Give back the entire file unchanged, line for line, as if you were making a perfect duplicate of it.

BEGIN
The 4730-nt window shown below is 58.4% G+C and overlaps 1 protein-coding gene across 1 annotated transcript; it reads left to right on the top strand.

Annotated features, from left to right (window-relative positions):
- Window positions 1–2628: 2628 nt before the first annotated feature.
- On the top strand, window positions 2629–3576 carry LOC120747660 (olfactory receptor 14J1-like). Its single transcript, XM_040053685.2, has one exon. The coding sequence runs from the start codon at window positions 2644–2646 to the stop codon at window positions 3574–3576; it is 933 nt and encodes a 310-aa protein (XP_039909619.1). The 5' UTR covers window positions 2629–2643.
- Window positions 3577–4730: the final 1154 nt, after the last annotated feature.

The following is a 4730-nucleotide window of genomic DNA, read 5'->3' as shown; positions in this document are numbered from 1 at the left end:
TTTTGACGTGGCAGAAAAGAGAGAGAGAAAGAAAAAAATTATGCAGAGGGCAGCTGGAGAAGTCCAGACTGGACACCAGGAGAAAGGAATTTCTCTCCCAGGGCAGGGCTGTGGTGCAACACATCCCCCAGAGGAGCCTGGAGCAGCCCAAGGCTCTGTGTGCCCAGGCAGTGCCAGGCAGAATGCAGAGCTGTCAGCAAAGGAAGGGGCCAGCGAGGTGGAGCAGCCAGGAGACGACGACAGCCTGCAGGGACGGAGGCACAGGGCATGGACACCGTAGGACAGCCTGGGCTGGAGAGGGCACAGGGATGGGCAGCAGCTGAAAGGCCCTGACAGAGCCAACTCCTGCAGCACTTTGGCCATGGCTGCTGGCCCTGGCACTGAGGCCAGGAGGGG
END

The 4730-nt window shown below is 58.4% G+C and overlaps 1 protein-coding gene across 1 annotated transcript; it reads left to right on the top strand.

Annotated features, from left to right (window-relative positions):
- Window positions 1–2628: 2628 nt before the first annotated feature.
- On the top strand, window positions 2629–3576 carry LOC120747660 (olfactory receptor 14J1-like). Its single transcript, XM_040053685.2, has one exon. The coding sequence runs from the start codon at window positions 2644–2646 to the stop codon at window positions 3574–3576; it is 933 nt and encodes a 310-aa protein (XP_039909619.1). The 5' UTR covers window positions 2629–2643.
- Window positions 3577–4730: the final 1154 nt, after the last annotated feature.

The following is a 4730-nucleotide window of genomic DNA, read 5'->3' as shown; positions in this document are numbered from 1 at the left end:
TTTTGACGTGGCAGAAAAGAGAGAGAGAAAGAAAAAAATTATGCAGAGGGCAGCTGGAGAAGTCCAGACTGGACACCAGGAGAAAGGAATTTCTCTCCCAGGGCAGGGCTGTGGTGCAACACATCCCCCAGAGGAGCCTGGAGCAGCCCAAGGCTCTGTGTGCCCAGGCAGTGCCAGGCAGAATGCAGAGCTGTCAGCAAAGGAAGGGGCCAGCGAGGTGGAGCAGCCAGGAGACGACGACAGCCTGCAGGGACGGAGGCACAGGGCATGGACACCGTAGGACAGCCTGGGCTGGAGAGGGCACAGGGATGGGCAGCAGCTGAAAGGCCCTGACAGAGCCAACTCCTGCAGCACTTTGGCCATGGCTGCTGGCCCTGGCACTGAGGCCAGGAGGGG